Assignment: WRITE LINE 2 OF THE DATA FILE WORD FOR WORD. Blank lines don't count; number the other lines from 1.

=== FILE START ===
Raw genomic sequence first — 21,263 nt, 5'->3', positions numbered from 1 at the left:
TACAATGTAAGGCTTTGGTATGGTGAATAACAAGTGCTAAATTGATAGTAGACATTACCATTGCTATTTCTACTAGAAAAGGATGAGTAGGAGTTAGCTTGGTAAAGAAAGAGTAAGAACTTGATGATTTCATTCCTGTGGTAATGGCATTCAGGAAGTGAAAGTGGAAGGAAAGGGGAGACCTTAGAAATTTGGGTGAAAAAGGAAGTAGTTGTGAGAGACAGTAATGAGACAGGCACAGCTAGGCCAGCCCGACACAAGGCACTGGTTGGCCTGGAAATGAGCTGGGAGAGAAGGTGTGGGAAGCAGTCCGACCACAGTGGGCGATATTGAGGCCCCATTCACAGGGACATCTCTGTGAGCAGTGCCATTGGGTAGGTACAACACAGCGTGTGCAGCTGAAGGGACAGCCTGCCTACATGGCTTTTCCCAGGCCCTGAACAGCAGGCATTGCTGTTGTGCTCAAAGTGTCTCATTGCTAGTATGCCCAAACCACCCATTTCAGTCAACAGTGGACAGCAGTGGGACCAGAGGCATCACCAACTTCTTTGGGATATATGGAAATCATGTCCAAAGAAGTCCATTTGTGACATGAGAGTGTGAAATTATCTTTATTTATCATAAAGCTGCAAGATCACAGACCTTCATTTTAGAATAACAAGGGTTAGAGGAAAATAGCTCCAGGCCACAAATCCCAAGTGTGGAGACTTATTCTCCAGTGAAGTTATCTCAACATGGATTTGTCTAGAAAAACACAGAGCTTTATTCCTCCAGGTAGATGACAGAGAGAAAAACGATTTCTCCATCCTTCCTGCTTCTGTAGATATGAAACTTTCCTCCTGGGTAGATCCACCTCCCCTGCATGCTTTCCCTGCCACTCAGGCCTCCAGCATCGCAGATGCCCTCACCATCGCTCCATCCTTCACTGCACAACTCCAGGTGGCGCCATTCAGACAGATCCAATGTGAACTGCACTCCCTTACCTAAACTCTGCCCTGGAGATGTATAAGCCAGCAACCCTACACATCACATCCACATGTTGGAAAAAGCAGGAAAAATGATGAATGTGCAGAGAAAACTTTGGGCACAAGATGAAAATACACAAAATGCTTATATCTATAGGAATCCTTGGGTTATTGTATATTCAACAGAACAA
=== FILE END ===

TACAATGTAAGGCTTTGGTATGGTGAATAACAAGTGCTAAATTGATAGTAGACATTACCATTGCTATTTCTACTAGAAAAGGATGAGTAGGAGTTAGCTTGGTAAAGAAAGAGTAAGAACTTGATGATTTCATTCCTGTGGTAATGGCATTCAGGAAGTGAAAGTGGAAGGAAAGGGGAGACCTTAGAAATTTGGGTGAAAAAGGAAGTAGTTGTGAGAGACAGTAATGAGACAGGCACAGCTAGGCCAGCCCGACACAAGGCACTGGTTGGCCTGGAAATGAGCTGGGAGAGAAGGTGTGGGAAGCAGTCCGACCACAGTGGGCGATATTGAGGCCCCATTCACAGGGACATCTCTGTGAGCAGTGCCATTGGGTAGGTACAACACAGCGTGTGCAGCTGAAGGGACAGCCTGCCTACATGGCTTTTCCCAGGCCCTGAACAGCAGGCATTGCTGTTGTGCTCAAAGTGTCTCATTGCTAGTATGCCCAAACCACCCATTTCAGTCAACAGTGGACAGCAGTGGGACCAGAGGCATCACCAACTTCTTTGGGATATATGGAAATCATGTCCAAAGAAGTCCATTTGTGACATGAGAGTGTGAAATTATCTTTATTTATCATAAAGCTGCAAGATCACAGACCTTCATTTTAGAATAACAAGGGTTAGAGGAAAATAGCTCCAGGCCACAAATCCCAAGTGTGGAGACTTATTCTCCAGTGAAGTTATCTCAACATGGATTTGTCTAGAAAAACACAGAGCTTTATTCCTCCAGGTAGATGACAGAGAGAAAAACGATTTCTCCATCCTTCCTGCTTCTGTAGATATGAAACTTTCCTCCTGGGTAGATCCACCTCCCCTGCATGCTTTCCCTGCCACTCAGGCCTCCAGCATCGCAGATGCCCTCACCATCGCTCCATCCTTCACTGCACAACTCCAGGTGGCGCCATTCAGACAGATCCAATGTGAACTGCACTCCCTTACCTAAACTCTGCCCTGGAGATGTATAAGCCAGCAACCCTACACATCACATCCACATGTTGGAAAAAGCAGGAAAAATGATGAATGTGCAGAGAAAACTTTGGGCACAAGATGAAAATACACAAAATGCTTATATCTATAGGAATCCTTGGGTTATTGTATATTCAACAGAACAA